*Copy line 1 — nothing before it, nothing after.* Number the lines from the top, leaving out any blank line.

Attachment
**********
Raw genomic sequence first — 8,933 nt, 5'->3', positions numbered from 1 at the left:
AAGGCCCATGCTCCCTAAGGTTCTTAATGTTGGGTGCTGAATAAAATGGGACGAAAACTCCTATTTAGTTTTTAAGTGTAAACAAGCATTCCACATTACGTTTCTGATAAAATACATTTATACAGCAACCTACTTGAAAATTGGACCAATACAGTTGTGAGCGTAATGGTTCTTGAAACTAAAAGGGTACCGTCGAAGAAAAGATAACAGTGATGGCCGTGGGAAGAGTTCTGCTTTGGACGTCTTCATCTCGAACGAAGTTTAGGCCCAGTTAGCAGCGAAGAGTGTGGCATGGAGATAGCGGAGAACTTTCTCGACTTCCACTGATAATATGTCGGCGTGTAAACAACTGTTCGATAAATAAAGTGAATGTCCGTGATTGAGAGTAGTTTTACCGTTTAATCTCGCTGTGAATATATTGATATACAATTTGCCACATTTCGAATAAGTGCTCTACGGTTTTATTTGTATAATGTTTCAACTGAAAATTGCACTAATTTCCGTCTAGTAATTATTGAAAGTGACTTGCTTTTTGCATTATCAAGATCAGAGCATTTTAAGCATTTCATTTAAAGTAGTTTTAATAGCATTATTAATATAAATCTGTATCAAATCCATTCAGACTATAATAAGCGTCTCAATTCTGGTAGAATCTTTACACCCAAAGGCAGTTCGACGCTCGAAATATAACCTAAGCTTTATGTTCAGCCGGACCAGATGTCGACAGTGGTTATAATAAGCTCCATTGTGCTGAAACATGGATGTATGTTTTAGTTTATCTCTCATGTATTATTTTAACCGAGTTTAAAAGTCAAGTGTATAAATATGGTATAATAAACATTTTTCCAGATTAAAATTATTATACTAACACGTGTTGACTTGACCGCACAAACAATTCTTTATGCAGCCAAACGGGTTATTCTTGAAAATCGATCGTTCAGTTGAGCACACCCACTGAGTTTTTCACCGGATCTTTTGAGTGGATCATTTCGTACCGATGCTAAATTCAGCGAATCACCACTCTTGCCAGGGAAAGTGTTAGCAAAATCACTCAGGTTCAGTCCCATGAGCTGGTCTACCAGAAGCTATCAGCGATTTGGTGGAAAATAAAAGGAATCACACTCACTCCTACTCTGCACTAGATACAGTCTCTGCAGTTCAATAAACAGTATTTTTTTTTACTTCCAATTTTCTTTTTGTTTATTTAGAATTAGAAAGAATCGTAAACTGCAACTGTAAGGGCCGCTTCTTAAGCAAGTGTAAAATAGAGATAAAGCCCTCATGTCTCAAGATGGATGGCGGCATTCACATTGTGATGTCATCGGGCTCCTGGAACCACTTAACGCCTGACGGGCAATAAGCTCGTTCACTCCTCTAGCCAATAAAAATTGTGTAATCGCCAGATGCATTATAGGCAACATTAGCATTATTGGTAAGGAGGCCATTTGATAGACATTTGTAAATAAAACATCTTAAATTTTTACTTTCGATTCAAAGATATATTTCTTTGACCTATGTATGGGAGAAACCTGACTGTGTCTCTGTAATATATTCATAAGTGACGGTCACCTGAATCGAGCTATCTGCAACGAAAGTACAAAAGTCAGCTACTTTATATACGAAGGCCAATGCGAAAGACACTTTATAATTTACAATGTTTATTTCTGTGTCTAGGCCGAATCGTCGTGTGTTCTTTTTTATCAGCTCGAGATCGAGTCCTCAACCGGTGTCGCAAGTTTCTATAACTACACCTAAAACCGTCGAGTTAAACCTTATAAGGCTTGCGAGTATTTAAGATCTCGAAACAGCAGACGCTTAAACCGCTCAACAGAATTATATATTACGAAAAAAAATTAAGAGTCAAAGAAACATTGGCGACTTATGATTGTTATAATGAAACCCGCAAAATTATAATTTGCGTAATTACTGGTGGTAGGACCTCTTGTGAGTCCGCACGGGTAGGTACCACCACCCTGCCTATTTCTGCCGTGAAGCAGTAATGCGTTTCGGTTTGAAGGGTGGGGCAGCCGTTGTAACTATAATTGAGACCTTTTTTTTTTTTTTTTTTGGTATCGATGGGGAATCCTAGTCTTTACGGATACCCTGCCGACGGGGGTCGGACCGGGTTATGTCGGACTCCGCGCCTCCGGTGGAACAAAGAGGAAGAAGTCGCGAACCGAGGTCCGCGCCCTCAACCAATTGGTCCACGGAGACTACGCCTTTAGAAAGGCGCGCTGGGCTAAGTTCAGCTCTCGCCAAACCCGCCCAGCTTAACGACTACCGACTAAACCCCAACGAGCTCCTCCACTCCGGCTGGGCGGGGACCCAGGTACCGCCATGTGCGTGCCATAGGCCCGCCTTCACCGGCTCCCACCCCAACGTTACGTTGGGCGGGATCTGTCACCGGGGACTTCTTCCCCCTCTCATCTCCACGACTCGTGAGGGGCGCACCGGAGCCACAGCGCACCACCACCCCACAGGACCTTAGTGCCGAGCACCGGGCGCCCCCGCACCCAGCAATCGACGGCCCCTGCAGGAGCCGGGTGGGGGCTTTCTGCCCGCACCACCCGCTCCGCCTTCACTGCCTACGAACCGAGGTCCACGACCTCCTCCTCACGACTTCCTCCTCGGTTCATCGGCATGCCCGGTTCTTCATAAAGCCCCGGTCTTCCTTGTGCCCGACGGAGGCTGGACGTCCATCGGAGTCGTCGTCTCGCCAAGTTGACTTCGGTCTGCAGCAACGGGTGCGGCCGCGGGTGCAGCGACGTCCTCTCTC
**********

Raw genomic sequence first — 8,933 nt, 5'->3', positions numbered from 1 at the left: